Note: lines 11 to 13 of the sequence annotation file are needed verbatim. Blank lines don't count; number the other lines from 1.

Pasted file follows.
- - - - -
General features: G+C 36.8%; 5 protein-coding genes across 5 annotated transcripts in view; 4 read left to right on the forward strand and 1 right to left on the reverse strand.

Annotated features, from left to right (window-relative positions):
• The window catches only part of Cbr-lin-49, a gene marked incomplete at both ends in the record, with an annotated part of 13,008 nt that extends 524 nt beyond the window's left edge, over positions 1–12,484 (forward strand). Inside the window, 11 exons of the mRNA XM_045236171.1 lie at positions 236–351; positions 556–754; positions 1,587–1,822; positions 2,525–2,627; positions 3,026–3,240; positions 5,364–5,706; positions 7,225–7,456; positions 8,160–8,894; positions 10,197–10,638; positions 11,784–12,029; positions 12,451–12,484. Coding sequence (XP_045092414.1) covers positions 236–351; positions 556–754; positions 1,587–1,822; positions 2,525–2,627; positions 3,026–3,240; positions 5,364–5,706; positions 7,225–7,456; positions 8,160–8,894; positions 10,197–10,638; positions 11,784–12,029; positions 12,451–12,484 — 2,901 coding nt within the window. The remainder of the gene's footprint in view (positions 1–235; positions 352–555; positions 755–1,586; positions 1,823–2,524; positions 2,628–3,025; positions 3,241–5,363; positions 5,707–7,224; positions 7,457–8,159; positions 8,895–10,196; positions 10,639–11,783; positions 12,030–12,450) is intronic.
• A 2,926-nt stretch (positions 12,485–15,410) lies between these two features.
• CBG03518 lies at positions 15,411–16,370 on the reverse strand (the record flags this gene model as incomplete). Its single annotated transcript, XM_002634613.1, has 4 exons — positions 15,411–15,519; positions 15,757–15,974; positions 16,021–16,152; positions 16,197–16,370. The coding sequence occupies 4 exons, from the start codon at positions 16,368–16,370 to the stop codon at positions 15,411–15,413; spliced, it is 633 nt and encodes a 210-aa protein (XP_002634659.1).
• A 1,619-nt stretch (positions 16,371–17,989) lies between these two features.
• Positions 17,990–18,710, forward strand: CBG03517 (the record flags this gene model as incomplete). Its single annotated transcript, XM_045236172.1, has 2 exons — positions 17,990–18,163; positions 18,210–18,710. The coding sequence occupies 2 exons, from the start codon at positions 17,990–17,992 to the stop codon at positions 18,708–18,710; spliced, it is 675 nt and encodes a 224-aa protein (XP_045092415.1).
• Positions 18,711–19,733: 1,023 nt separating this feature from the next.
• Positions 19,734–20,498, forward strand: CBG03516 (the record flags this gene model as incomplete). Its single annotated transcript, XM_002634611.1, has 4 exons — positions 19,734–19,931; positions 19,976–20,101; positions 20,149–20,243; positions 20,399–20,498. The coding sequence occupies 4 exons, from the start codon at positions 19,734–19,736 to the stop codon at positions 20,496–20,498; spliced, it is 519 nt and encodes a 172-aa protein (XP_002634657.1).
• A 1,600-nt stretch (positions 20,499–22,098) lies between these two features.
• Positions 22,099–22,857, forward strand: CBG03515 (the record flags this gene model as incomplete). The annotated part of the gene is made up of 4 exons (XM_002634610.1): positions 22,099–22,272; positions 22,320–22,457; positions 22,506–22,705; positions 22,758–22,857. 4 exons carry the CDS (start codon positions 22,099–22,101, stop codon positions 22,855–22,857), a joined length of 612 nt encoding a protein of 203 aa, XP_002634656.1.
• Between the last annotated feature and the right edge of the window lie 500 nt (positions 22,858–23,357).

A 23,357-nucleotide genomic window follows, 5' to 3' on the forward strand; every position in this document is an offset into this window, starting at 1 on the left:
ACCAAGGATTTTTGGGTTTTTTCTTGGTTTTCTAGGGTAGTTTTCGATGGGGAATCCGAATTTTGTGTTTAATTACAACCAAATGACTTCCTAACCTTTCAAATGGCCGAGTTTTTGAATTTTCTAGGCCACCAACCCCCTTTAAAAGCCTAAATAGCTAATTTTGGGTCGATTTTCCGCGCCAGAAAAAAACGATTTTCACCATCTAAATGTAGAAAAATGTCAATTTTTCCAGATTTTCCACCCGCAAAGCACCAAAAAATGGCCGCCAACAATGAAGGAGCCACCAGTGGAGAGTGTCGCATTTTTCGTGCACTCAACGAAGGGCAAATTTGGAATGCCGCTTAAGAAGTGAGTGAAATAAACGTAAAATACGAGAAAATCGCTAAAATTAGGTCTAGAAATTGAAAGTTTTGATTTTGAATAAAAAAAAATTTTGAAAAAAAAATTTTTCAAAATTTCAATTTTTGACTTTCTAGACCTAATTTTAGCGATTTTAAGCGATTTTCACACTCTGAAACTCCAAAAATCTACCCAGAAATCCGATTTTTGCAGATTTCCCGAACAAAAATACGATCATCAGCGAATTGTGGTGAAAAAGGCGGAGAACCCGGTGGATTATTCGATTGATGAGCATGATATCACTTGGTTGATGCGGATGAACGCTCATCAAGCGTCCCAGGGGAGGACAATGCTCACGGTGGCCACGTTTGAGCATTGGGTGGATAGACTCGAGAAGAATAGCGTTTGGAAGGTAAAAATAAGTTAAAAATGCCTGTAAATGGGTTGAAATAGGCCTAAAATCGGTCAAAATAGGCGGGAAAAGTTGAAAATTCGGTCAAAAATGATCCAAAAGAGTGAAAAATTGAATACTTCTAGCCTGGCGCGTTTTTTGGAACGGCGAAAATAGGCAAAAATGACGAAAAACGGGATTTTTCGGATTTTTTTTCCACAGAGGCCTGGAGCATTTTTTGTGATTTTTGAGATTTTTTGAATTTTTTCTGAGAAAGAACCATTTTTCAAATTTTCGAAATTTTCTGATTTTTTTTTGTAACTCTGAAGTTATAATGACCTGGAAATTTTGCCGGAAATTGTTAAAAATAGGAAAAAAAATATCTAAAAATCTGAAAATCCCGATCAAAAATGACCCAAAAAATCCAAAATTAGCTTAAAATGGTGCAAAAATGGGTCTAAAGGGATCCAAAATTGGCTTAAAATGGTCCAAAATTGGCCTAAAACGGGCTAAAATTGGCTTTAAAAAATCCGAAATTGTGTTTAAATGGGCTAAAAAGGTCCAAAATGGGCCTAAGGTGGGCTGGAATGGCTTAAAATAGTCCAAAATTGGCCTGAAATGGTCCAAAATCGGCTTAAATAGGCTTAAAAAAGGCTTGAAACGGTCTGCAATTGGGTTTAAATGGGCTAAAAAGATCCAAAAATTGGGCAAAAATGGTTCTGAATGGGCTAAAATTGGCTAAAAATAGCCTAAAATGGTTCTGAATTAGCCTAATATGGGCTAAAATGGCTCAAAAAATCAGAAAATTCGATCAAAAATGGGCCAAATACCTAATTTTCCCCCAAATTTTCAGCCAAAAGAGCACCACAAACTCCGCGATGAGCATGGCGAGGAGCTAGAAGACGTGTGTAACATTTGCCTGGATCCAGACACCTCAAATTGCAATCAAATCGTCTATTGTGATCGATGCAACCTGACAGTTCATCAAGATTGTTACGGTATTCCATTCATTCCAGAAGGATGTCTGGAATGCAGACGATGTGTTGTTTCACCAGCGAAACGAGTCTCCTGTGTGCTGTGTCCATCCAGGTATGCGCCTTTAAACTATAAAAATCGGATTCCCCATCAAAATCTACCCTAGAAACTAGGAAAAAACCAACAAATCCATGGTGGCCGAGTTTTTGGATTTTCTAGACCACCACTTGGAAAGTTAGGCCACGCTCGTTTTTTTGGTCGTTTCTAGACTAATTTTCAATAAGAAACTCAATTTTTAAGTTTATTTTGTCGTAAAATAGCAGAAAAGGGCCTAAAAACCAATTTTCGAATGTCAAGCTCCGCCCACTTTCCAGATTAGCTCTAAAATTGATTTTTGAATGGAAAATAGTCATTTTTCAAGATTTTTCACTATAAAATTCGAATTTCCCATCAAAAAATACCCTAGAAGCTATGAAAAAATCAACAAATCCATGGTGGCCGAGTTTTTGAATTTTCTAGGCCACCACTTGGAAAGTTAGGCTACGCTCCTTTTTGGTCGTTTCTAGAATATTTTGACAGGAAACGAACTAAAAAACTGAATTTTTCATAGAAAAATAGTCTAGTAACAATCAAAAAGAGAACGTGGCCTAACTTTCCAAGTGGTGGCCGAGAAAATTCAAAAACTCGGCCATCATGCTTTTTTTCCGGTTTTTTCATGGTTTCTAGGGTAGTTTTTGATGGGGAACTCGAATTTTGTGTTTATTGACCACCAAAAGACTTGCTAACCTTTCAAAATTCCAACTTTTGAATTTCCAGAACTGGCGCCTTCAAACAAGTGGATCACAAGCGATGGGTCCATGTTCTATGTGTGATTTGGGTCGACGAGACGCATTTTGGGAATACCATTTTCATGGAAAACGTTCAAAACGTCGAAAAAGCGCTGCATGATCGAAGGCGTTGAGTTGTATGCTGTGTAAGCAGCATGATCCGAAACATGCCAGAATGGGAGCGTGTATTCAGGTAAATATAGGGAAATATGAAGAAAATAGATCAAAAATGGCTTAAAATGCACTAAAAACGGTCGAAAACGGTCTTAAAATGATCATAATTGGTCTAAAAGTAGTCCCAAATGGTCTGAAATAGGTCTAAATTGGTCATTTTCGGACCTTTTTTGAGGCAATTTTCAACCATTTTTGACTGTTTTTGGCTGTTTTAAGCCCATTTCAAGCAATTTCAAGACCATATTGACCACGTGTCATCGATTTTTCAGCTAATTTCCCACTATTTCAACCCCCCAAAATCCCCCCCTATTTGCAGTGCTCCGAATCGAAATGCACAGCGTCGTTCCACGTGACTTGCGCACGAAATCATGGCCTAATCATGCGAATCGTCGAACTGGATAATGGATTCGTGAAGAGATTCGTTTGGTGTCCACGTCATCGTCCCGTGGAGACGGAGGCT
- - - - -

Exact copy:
• Positions 22,099–22,857, forward strand: CBG03515 (the record flags this gene model as incomplete). The annotated part of the gene is made up of 4 exons (XM_002634610.1): positions 22,099–22,272; positions 22,320–22,457; positions 22,506–22,705; positions 22,758–22,857. 4 exons carry the CDS (start codon positions 22,099–22,101, stop codon positions 22,855–22,857), a joined length of 612 nt encoding a protein of 203 aa, XP_002634656.1.
• Between the last annotated feature and the right edge of the window lie 500 nt (positions 22,858–23,357).

A 23,357-nucleotide genomic window follows, 5' to 3' on the forward strand; every position in this document is an offset into this window, starting at 1 on the left: